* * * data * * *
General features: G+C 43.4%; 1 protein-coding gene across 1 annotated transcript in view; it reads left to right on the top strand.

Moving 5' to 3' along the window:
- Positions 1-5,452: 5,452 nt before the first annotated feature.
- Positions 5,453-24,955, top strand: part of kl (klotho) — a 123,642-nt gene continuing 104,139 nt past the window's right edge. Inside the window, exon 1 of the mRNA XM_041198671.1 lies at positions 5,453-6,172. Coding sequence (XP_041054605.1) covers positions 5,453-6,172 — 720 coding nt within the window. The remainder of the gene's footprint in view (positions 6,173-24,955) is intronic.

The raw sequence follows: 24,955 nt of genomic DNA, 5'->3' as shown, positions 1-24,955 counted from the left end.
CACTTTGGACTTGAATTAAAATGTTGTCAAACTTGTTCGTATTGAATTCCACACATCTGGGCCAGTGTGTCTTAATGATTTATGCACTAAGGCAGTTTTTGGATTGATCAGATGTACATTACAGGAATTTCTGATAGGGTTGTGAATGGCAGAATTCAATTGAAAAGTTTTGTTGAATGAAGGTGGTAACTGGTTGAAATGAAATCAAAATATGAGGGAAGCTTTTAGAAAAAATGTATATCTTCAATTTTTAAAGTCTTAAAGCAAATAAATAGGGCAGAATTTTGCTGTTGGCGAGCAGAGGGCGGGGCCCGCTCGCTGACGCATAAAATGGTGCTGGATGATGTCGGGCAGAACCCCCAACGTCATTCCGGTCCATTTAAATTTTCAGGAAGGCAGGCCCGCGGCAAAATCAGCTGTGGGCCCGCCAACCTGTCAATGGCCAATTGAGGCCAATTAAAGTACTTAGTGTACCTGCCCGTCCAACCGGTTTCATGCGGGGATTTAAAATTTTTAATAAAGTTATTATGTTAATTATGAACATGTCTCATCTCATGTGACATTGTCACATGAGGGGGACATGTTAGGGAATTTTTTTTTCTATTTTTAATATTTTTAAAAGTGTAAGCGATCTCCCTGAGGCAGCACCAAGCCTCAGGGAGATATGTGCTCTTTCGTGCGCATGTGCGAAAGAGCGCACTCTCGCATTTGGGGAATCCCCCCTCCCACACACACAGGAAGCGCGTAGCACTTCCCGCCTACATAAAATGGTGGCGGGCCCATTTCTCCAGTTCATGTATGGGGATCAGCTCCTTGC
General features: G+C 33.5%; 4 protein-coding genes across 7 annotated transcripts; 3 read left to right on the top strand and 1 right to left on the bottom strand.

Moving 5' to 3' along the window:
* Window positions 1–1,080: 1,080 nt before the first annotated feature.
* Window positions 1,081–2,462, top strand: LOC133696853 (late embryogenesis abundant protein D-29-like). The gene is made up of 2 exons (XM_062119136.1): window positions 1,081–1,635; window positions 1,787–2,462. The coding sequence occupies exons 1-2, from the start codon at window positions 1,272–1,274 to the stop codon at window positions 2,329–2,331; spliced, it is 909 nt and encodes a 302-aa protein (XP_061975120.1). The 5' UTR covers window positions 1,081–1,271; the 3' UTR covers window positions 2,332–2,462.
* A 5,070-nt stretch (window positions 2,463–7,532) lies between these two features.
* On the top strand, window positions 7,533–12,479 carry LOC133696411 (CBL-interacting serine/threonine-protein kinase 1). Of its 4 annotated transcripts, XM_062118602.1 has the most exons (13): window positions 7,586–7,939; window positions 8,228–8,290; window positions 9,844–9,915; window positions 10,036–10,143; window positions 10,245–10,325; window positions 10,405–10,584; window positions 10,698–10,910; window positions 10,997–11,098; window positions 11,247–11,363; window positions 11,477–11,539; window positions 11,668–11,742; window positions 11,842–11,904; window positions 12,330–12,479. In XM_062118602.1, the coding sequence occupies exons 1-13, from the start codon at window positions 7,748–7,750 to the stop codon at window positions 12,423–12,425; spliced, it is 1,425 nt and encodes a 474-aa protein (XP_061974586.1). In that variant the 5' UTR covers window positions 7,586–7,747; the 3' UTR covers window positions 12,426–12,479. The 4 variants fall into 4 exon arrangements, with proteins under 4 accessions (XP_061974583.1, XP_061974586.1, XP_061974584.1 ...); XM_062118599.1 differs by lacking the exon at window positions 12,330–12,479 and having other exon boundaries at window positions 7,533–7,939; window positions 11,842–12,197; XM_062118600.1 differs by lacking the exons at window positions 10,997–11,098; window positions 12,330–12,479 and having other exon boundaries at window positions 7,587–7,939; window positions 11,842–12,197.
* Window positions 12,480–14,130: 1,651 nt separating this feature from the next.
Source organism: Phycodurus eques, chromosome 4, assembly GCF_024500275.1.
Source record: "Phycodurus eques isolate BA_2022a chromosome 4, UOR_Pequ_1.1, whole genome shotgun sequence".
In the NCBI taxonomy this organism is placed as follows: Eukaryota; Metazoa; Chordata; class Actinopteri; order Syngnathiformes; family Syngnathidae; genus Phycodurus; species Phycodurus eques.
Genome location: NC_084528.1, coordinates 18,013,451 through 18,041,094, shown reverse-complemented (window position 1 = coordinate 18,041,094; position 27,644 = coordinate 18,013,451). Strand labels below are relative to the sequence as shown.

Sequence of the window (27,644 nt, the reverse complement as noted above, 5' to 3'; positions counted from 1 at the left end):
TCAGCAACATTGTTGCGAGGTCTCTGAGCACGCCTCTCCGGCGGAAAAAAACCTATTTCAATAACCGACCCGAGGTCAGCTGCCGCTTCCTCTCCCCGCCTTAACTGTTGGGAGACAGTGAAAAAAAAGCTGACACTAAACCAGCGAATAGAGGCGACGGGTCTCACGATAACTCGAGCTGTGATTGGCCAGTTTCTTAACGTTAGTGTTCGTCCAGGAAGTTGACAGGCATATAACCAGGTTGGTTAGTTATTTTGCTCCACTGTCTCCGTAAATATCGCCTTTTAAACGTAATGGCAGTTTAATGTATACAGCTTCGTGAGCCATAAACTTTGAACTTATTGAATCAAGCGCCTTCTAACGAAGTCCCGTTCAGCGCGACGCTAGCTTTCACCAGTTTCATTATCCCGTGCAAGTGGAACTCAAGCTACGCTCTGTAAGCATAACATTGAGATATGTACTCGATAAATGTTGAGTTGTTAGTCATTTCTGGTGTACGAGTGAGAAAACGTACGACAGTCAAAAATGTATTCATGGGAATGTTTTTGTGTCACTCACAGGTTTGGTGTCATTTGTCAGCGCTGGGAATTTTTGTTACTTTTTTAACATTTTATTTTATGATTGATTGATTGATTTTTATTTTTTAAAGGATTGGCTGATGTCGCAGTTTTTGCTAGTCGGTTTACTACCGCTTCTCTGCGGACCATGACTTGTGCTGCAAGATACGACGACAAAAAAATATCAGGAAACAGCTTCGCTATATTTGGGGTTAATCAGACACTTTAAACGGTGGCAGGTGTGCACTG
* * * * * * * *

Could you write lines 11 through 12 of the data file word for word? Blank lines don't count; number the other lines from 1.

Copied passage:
* A 5,070-nt stretch (window positions 2,463–7,532) lies between these two features.
* On the top strand, window positions 7,533–12,479 carry LOC133696411 (CBL-interacting serine/threonine-protein kinase 1). Of its 4 annotated transcripts, XM_062118602.1 has the most exons (13): window positions 7,586–7,939; window positions 8,228–8,290; window positions 9,844–9,915; window positions 10,036–10,143; window positions 10,245–10,325; window positions 10,405–10,584; window positions 10,698–10,910; window positions 10,997–11,098; window positions 11,247–11,363; window positions 11,477–11,539; window positions 11,668–11,742; window positions 11,842–11,904; window positions 12,330–12,479. In XM_062118602.1, the coding sequence occupies exons 1-13, from the start codon at window positions 7,748–7,750 to the stop codon at window positions 12,423–12,425; spliced, it is 1,425 nt and encodes a 474-aa protein (XP_061974586.1). In that variant the 5' UTR covers window positions 7,586–7,747; the 3' UTR covers window positions 12,426–12,479. The 4 variants fall into 4 exon arrangements, with proteins under 4 accessions (XP_061974583.1, XP_061974586.1, XP_061974584.1 ...); XM_062118599.1 differs by lacking the exon at window positions 12,330–12,479 and having other exon boundaries at window positions 7,533–7,939; window positions 11,842–12,197; XM_062118600.1 differs by lacking the exons at window positions 10,997–11,098; window positions 12,330–12,479 and having other exon boundaries at window positions 7,587–7,939; window positions 11,842–12,197.